Switzerland

2,035

6

11

Sweden

2,033

6

12

South Africa

1,988

6

13

Latvia

1,964

6

14

Scotland

1,943

6

15

Austria

1,924

6

16

Germany

1,920

6

17

Norway

1,876

6

18

Czech Republic

1,828

6

19

Finland

1,706

3

20

Mexico

1,607

3

21

Belgium

2,339

1

22

Jersey

2,008

1

GC Country Rankings as at 30th June 2021

The latest GC Team Rankings (as at 30 June 2021) are:

Position

Country

Average

Players

1

Egypt

2,553

6

2

England

2,460

6

3

New Zealand

2,394

6

4

Australia

2,298

6

5

Spain

2,258

6

6

USA

2,249

6

7

Wales

2,099

6

8

Sweden

2,073

6

9

Germany

2,035

6

10

Switzerland

2,011

6

11

Ireland

1,971

6

12

South Africa

1,964

6

13

Latvia

1,953

6

14

Czech Republic

1,902

6

15

Scotland

1,898

6

16

Austria

1,876

6

17

Norway

1,868

6

18

Mexico

1,620

3

19

Finland

1,803

2

20

Belgium

2,330

1

21

Jersey

2,008

1

Update on new GC grading system

The new GC grading system has been in place for just over two weeks.  There are two main changes from the former system.

The first is that a Dynamic Grade ("DG") is an index which always rises after a win and falls after a loss.  The former system used more volatile indices and then calculated the grade as an exponentially smoothed average of a player's most recent indices.  A consequence was that a player's grade could rise after a loss and fall after a win which some found difficult to understand.

The second change is the introduction of Automatic Start Grade Adjustment ("ASGA").  This is a valuable tool which is needed to deal with the large number of new players added to the system every year and the impossibility of knowing in advance how quickly they will improve.  It is not practical for a ranking officer to directly monitor every new player and adjust their start grade if it turns out that they have rapidly reached a much higher standard of play than indicated by their start grade.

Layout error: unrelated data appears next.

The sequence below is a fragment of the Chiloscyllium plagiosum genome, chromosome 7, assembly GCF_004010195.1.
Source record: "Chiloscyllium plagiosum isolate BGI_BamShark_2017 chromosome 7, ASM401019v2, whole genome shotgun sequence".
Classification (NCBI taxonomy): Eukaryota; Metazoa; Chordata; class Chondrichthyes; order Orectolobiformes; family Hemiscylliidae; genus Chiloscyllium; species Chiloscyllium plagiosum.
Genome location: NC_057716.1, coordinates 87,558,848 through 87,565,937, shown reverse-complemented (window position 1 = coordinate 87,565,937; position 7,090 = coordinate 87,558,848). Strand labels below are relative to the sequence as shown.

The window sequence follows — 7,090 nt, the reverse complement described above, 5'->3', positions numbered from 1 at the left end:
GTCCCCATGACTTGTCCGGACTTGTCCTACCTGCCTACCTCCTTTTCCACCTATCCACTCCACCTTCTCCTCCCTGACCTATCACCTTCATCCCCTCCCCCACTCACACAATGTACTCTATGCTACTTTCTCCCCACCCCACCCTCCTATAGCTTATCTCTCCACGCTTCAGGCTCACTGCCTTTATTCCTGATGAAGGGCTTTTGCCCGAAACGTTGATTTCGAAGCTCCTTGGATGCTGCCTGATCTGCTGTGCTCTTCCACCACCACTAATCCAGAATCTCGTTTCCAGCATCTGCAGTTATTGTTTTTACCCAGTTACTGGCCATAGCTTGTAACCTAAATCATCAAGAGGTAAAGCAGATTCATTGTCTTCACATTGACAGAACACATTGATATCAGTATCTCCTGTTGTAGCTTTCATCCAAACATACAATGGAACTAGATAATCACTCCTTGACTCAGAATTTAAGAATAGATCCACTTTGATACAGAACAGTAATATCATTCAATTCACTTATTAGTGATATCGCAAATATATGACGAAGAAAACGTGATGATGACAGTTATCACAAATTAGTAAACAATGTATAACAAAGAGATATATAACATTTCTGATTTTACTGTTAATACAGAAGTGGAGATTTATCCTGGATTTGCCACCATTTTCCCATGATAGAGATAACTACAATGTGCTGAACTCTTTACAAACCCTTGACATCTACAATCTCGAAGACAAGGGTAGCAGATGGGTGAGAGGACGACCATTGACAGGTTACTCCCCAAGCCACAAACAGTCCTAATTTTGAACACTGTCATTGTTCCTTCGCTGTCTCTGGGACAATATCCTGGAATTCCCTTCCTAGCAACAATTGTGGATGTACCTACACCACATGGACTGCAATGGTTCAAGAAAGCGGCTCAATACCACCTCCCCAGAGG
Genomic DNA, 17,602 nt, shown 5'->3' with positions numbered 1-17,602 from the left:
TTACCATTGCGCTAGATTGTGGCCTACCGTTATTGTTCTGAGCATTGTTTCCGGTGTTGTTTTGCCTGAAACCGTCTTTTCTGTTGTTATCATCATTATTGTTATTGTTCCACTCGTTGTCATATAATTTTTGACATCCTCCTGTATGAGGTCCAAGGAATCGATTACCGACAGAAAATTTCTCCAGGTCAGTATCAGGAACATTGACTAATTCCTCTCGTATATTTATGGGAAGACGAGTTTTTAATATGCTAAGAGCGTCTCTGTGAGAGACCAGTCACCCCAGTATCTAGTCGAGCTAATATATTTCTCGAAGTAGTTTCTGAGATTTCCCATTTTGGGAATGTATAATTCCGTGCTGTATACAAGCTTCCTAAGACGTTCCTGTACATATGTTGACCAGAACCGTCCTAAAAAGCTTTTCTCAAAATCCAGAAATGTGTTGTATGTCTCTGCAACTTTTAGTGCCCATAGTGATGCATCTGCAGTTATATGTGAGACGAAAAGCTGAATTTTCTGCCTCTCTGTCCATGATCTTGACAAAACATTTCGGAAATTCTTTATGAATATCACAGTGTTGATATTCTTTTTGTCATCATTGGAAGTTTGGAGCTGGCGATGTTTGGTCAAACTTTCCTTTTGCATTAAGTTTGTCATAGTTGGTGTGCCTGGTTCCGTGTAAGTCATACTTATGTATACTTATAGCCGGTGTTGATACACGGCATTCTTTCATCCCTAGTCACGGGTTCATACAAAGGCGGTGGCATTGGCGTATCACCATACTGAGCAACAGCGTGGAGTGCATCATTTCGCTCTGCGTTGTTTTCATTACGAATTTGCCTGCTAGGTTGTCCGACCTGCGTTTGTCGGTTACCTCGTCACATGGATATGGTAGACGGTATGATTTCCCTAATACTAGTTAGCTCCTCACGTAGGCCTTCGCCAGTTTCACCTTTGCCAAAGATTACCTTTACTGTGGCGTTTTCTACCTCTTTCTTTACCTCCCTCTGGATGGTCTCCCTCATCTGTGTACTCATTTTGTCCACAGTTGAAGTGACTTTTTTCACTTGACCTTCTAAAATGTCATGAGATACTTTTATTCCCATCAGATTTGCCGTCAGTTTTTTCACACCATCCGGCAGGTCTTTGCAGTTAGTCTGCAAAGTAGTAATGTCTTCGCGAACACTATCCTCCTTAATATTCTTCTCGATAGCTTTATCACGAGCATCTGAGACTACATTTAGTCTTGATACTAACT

ASGA performs this task by comparing a player's Performance Grade for N games with the DG achieved after those N games.  The Performance Grade depends only on the average grade of the opponents met in the N games and the proportion of wins that the player achieved in the N games.  If the Performance Grade and DG differ by more than an amount that varies between 51 and 85, depending on the value of N, the player's start grade is replaced by the Performance Grade for a final run of the calculation program which produces the grades available from the system webpage.

The minimum value of N was originally set at 10 games.  However, since the new system went live on 1 July, it has become apparent that this has generated some very large increases in start grade (300 to 700 points) which lead to equally large increases in DG from performances in events of moderate average playing strength.  These increases are regarded by competent local observers of the relevant players as unrealistic and misleading.  Unrealistically high grades will cause problems with managing grade-based tournament entry and dissatisfaction among peer groups.

The WCF MC has recognised the issue and the force of the criticisms.  It will seek a suitable long-term solution which preserves the use of ASGA but provides a grading system that retains the confidence of all its users.  As an interim measure, the MC has directed that ASGA should not be applied until a player has played 20 ranked games instead of 10.  This takes effect immediately.